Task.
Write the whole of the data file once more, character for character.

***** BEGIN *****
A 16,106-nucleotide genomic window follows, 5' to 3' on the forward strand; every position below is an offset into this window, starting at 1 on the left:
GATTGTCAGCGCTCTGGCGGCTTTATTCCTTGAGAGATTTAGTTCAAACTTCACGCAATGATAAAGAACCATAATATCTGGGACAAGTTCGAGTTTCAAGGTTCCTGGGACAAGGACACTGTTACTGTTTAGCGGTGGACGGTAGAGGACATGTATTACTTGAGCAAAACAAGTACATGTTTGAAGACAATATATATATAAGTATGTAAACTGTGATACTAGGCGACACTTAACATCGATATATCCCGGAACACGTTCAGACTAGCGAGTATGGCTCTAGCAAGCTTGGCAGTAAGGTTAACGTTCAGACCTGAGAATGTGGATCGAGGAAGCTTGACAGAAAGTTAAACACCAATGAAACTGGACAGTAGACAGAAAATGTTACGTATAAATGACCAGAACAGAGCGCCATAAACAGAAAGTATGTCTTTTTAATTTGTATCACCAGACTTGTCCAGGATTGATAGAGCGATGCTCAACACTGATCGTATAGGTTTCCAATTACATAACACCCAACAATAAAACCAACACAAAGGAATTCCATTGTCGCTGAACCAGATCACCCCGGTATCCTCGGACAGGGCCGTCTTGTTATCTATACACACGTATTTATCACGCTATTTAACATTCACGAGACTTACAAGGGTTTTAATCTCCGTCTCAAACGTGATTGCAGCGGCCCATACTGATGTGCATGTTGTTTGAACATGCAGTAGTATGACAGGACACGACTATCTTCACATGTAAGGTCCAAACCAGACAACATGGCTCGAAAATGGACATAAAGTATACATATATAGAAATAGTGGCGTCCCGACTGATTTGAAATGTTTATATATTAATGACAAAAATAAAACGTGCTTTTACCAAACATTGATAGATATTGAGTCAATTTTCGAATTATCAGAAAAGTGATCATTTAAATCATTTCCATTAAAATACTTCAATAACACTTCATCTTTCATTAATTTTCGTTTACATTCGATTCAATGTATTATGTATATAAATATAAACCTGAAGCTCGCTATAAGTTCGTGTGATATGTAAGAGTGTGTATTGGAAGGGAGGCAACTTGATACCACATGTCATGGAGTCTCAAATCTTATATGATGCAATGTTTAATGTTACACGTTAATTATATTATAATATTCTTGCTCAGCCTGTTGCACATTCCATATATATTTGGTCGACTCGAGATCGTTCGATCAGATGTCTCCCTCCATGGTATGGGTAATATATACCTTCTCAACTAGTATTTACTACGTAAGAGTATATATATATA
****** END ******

A 16,106-nucleotide genomic window follows, 5' to 3' on the forward strand; every position below is an offset into this window, starting at 1 on the left:
GATTGTCAGCGCTCTGGCGGCTTTATTCCTTGAGAGATTTAGTTCAAACTTCACGCAATGATAAAGAACCATAATATCTGGGACAAGTTCGAGTTTCAAGGTTCCTGGGACAAGGACACTGTTACTGTTTAGCGGTGGACGGTAGAGGACATGTATTACTTGAGCAAAACAAGTACATGTTTGAAGACAATATATATATAAGTATGTAAACTGTGATACTAGGCGACACTTAACATCGATATATCCCGGAACACGTTCAGACTAGCGAGTATGGCTCTAGCAAGCTTGGCAGTAAGGTTAACGTTCAGACCTGAGAATGTGGATCGAGGAAGCTTGACAGAAAGTTAAACACCAATGAAACTGGACAGTAGACAGAAAATGTTACGTATAAATGACCAGAACAGAGCGCCATAAACAGAAAGTATGTCTTTTTAATTTGTATCACCAGACTTGTCCAGGATTGATAGAGCGATGCTCAACACTGATCGTATAGGTTTCCAATTACATAACACCCAACAATAAAACCAACACAAAGGAATTCCATTGTCGCTGAACCAGATCACCCCGGTATCCTCGGACAGGGCCGTCTTGTTATCTATACACACGTATTTATCACGCTATTTAACATTCACGAGACTTACAAGGGTTTTAATCTCCGTCTCAAACGTGATTGCAGCGGCCCATACTGATGTGCATGTTGTTTGAACATGCAGTAGTATGACAGGACACGACTATCTTCACATGTAAGGTCCAAACCAGACAACATGGCTCGAAAATGGACATAAAGTATACATATATAGAAATAGTGGCGTCCCGACTGATTTGAAATGTTTATATATTAATGACAAAAATAAAACGTGCTTTTACCAAACATTGATAGATATTGAGTCAATTTTCGAATTATCAGAAAAGTGATCATTTAAATCATTTCCATTAAAATACTTCAATAACACTTCATCTTTCATTAATTTTCGTTTACATTCGATTCAATGTATTATGTATATAAATATAAACCTGAAGCTCGCTATAAGTTCGTGTGATATGTAAGAGTGTGTATTGGAAGGGAGGCAACTTGATACCACATGTCATGGAGTCTCAAATCTTATATGATGCAATGTTTAATGTTACACGTTAATTATATTATAATATTCTTGCTCAGCCTGTTGCACATTCCATATATATTTGGTCGACTCGAGATCGTTCGATCAGATGTCTCCCTCCATGGTATGGGTAATATATACCTTCTCAACTAGTATTTACTACGTAAGAGTATATATATATA